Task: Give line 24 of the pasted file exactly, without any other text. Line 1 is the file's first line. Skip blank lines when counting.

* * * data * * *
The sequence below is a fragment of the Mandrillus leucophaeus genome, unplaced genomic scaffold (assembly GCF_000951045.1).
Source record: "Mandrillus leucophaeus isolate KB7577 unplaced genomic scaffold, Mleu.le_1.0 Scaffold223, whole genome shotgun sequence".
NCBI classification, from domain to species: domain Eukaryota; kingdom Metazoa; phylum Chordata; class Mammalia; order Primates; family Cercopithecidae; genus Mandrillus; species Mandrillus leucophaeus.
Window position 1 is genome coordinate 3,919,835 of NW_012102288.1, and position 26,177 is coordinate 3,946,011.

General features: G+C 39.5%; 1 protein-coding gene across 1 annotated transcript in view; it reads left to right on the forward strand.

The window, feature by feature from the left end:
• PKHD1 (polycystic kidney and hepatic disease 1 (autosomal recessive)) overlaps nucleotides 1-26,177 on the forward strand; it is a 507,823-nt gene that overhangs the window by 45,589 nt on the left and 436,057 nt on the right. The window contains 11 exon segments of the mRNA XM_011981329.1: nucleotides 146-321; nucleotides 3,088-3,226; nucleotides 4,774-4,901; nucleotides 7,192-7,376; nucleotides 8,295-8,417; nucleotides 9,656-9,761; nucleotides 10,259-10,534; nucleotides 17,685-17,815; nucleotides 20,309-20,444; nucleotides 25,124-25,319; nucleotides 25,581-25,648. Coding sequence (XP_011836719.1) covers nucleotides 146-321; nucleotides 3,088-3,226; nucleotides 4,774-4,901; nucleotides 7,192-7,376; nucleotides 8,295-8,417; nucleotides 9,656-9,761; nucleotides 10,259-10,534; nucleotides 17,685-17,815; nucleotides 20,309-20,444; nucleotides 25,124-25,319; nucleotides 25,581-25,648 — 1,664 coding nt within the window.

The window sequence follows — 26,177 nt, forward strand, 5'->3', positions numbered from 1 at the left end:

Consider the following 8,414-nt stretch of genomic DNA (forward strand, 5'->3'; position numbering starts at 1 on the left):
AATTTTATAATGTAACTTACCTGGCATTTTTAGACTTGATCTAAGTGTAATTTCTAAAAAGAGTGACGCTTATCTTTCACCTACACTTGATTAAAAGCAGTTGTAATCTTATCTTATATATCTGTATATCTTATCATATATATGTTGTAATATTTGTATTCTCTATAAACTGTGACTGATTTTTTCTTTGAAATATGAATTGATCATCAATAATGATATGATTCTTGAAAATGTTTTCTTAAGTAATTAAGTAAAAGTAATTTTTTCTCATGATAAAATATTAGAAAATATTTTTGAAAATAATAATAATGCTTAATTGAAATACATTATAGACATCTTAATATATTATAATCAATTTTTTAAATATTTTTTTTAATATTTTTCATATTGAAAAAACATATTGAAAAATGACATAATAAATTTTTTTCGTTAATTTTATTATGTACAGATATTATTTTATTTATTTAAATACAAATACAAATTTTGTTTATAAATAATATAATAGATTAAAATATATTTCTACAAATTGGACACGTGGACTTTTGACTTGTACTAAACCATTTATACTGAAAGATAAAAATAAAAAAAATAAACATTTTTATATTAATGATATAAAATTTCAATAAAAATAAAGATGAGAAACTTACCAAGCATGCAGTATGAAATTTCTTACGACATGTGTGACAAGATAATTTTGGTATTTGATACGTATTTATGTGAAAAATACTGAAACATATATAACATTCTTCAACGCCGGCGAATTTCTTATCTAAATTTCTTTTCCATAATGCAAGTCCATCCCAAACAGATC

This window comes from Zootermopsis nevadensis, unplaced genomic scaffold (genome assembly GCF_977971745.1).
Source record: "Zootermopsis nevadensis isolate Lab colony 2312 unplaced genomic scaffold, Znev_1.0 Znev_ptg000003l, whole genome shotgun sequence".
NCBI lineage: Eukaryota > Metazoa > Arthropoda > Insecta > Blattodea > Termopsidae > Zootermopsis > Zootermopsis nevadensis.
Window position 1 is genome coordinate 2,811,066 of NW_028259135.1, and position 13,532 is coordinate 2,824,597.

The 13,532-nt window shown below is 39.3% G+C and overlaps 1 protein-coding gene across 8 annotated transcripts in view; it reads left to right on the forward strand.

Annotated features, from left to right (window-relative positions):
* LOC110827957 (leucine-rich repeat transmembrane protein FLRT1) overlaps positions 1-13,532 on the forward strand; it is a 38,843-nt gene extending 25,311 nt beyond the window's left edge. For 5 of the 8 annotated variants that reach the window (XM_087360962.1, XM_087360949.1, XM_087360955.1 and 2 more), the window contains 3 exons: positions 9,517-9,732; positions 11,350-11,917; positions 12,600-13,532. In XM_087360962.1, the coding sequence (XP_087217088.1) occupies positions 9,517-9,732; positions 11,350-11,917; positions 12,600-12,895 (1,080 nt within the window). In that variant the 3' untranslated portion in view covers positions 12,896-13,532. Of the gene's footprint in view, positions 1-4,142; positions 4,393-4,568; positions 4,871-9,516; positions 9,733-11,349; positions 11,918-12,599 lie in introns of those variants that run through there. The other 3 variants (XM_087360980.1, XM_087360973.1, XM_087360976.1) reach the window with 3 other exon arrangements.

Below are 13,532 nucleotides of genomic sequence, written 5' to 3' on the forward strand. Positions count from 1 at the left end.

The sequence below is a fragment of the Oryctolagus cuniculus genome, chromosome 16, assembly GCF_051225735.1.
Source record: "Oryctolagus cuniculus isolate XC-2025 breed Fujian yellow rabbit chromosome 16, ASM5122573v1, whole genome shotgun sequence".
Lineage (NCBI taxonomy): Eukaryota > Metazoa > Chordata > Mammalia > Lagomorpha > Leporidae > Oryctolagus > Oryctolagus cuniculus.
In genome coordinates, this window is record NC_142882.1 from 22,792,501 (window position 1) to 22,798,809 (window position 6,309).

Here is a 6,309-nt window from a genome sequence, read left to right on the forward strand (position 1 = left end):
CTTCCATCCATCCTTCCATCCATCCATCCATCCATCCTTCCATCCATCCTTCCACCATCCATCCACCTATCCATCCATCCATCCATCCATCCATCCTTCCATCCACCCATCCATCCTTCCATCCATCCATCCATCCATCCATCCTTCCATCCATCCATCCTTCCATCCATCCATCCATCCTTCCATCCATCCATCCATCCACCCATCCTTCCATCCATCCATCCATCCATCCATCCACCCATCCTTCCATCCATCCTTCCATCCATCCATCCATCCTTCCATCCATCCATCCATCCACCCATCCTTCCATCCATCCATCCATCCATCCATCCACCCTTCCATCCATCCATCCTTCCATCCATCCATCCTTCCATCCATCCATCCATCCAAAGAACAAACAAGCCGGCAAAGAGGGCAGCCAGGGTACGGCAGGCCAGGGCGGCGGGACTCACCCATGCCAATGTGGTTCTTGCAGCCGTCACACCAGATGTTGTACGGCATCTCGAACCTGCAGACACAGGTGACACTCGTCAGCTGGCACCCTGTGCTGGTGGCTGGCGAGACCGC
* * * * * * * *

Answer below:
CTTCCATCCATCCTTCCATCCATCCATCCATCCATCCTTCCATCCATCCTTCCACCATCCATCCACCTATCCATCCATCCATCCATCCATCCATCCTTCCATCCACCCATCCATCCTTCCATCCATCCATCCATCCATCCATCCTTCCATCCATCCATCCTTCCATCCATCCATCCATCCTTCCATCCATCCATCCATCCACCCATCCTTCCATCCATCCATCCATCCATCCATCCACCCATCCTTCCATCCATCCTTCCATCCATCCATCCATCCTTCCATCCATCCATCCATCCACCCATCCTTCCATCCATCCATCCATCCATCCATCCACCCTTCCATCCATCCATCCTTCCATCCATCCATCCTTCCATCCATCCATCCATCCAAAGAACAAACAAGCCGGCAAAGAGGGCAGCCAGGGTACGGCAGGCCAGGGCGGCGGGACTCACCCATGCCAATGTGGTTCTTGCAGCCGTCACACCAGATGTTGTACGGCATCTCGAACCTGCAGACACAGGTGACACTCGTCAGCTGGCACCCTGTGCTGGTGGCTGGCGAGACCGC